• @Ips Ent - yeah i don't see where i said people don't stop at multiple shops? If you continue to draw people away from town then you can't argue why there are no shops there people want to visit. It just figures, the more people or live work and socialise in a town the more retailers you'll attract. The move towards out of town shopping, living and working has directly contributed to the death of the high street as well as online. That is a fact. Town centres needs to fight back by being attractive places to visit by being about experience. For example i was in Birmingham last week and i visited the Museum and the cinema and had lunch.. all in the city centre within walking distance of each other and in the main shopping area. And I can guarantee you Ips Ent if you or any of the other armchair leaders who frequent this site were in power very little would change, because you'd soon realise how bound you are by Central government (business rates), bureaucracy, a silly two-tier political system (try getting the roads fixed by SCC) and retailers who you'd be surprised wont just turn up because you click your fingers, developers who want to make a profit rather than building what you want and private carparks who want to make a profit. It all well and good to SAY what you would do, but doing it is another matter...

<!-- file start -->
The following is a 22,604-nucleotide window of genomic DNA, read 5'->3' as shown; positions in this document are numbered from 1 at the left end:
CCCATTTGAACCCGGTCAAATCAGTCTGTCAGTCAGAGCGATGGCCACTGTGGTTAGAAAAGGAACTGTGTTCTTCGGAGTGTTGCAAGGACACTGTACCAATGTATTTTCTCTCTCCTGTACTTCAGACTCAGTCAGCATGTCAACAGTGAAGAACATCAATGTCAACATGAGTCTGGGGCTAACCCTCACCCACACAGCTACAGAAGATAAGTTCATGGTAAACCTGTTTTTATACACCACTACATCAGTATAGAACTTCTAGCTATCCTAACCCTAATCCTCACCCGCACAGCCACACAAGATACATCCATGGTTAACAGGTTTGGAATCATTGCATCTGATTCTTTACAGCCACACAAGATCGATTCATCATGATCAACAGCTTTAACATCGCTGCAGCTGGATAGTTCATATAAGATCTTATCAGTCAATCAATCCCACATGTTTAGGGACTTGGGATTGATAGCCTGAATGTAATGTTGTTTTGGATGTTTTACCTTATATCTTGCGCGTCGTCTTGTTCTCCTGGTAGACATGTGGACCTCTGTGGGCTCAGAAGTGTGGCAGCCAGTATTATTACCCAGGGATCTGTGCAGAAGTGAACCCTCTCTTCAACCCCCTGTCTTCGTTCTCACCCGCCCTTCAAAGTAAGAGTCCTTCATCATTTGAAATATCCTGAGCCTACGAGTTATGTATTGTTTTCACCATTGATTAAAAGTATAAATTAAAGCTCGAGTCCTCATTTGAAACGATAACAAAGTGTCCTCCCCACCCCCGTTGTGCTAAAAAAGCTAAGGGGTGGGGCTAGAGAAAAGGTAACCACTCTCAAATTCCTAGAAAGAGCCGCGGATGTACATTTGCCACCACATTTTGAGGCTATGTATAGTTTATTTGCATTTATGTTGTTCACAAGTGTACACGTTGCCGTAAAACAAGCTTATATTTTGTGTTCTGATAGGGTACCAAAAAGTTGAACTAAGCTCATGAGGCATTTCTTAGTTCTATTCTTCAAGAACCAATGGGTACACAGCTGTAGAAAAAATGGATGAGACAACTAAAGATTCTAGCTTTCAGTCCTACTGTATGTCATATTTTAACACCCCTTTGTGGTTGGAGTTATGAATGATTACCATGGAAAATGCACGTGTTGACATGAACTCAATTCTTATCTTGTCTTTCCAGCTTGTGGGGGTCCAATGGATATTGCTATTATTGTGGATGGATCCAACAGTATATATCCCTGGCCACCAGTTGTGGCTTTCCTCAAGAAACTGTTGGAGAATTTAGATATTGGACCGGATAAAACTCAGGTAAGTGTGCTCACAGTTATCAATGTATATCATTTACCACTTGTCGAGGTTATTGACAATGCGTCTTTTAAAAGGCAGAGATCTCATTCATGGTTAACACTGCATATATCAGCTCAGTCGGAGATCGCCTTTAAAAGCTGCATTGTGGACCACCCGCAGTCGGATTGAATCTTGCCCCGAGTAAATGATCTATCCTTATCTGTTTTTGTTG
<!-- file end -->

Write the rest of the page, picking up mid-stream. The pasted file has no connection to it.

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    Scott Brock

    Tuesday, June 3, 2014